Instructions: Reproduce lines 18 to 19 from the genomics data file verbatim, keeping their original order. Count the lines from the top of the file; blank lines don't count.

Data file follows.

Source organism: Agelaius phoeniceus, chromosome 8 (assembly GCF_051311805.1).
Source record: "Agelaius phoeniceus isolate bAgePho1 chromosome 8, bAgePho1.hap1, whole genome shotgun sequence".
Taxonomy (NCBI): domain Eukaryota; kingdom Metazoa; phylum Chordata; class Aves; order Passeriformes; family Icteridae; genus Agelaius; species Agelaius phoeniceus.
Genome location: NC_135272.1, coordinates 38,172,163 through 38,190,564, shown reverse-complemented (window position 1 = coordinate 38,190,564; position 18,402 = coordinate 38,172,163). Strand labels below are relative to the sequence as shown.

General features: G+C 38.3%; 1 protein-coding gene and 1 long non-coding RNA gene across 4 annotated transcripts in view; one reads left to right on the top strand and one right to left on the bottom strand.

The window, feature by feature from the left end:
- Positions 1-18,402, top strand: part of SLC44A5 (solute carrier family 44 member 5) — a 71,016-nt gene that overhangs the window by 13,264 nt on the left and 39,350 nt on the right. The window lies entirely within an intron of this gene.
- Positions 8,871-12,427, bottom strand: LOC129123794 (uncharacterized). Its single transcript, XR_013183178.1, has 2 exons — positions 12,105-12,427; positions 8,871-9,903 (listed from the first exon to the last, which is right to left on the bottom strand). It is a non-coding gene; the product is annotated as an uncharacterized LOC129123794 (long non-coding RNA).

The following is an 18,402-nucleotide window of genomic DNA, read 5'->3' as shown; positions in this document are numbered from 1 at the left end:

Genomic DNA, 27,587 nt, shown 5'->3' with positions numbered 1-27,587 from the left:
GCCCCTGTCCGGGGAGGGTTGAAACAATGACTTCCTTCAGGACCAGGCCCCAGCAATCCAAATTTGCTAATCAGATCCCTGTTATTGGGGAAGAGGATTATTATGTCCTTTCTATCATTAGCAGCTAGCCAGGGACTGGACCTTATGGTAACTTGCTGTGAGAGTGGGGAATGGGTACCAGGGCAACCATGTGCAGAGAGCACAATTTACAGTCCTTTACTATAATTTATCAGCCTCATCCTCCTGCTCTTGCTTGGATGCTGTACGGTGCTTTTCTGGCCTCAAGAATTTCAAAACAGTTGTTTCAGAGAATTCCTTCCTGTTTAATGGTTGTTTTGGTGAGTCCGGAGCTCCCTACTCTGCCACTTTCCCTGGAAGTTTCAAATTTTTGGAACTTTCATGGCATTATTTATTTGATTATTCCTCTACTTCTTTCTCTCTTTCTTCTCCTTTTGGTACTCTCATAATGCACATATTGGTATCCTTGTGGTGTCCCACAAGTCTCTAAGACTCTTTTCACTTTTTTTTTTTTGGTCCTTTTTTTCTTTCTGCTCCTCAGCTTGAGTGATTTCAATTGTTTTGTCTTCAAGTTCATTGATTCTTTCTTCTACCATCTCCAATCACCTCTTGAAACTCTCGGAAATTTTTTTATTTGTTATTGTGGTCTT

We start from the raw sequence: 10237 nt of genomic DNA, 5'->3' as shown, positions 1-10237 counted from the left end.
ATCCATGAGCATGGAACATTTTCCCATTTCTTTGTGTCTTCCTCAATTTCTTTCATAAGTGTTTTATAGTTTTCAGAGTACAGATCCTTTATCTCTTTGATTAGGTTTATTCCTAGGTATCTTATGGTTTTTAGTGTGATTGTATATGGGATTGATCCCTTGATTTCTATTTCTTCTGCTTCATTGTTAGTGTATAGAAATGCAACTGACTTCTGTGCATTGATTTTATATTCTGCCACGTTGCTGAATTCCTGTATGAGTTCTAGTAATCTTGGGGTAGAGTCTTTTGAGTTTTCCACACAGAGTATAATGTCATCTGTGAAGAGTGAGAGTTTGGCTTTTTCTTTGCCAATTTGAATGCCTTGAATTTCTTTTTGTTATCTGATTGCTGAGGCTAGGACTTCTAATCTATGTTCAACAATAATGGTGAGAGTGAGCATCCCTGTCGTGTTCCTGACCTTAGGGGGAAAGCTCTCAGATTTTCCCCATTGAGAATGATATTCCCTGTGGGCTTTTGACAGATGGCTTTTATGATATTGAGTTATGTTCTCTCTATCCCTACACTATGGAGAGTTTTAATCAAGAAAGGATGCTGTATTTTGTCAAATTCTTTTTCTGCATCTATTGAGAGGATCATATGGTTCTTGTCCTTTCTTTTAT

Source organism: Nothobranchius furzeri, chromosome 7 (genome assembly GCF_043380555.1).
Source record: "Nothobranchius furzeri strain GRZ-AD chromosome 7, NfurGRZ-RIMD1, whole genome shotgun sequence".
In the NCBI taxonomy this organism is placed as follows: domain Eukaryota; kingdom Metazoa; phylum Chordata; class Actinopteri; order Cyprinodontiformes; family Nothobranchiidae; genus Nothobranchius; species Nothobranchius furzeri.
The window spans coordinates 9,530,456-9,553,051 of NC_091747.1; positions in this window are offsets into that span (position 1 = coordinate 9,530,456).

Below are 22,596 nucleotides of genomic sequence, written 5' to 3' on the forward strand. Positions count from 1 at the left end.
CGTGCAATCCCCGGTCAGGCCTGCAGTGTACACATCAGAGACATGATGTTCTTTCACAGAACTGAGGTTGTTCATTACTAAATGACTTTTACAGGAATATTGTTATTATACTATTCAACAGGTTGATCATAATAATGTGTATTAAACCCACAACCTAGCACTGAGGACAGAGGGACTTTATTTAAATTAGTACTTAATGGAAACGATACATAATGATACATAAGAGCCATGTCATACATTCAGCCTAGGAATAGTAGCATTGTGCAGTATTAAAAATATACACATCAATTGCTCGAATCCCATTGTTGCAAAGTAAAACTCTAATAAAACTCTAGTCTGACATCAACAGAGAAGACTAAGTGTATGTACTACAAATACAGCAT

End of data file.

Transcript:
Below are 22,596 nucleotides of genomic sequence, written 5' to 3' on the forward strand. Positions count from 1 at the left end.
CGTGCAATCCCCGGTCAGGCCTGCAGTGTACACATCAGAGACATGATGTTCTTTCACAGAACTGAGGTTGTTCATTACTAAATGACTTTTACAGGAATATTGTTATTATACTATTCAACAGGTTGATCATAATAATGTGTATTAAACCCACAACCTAGCACTGAGGACAGAGGGACTTTATTTAAATTAGTACTTAATGGAAACGATACATAATGATACATAAGAGCCATGTCATACATTCAGCCTAGGAATAGTAGCATTGTGCAGTATTAAAAATATACACATCAATTGCTCGAATCCCATTGTTGCAAAGTAAAACTCTAATAAAACTCTAGTCTGACATCAACAGAGAAGACTAAGTGTATGTACTACAAATACAGCAT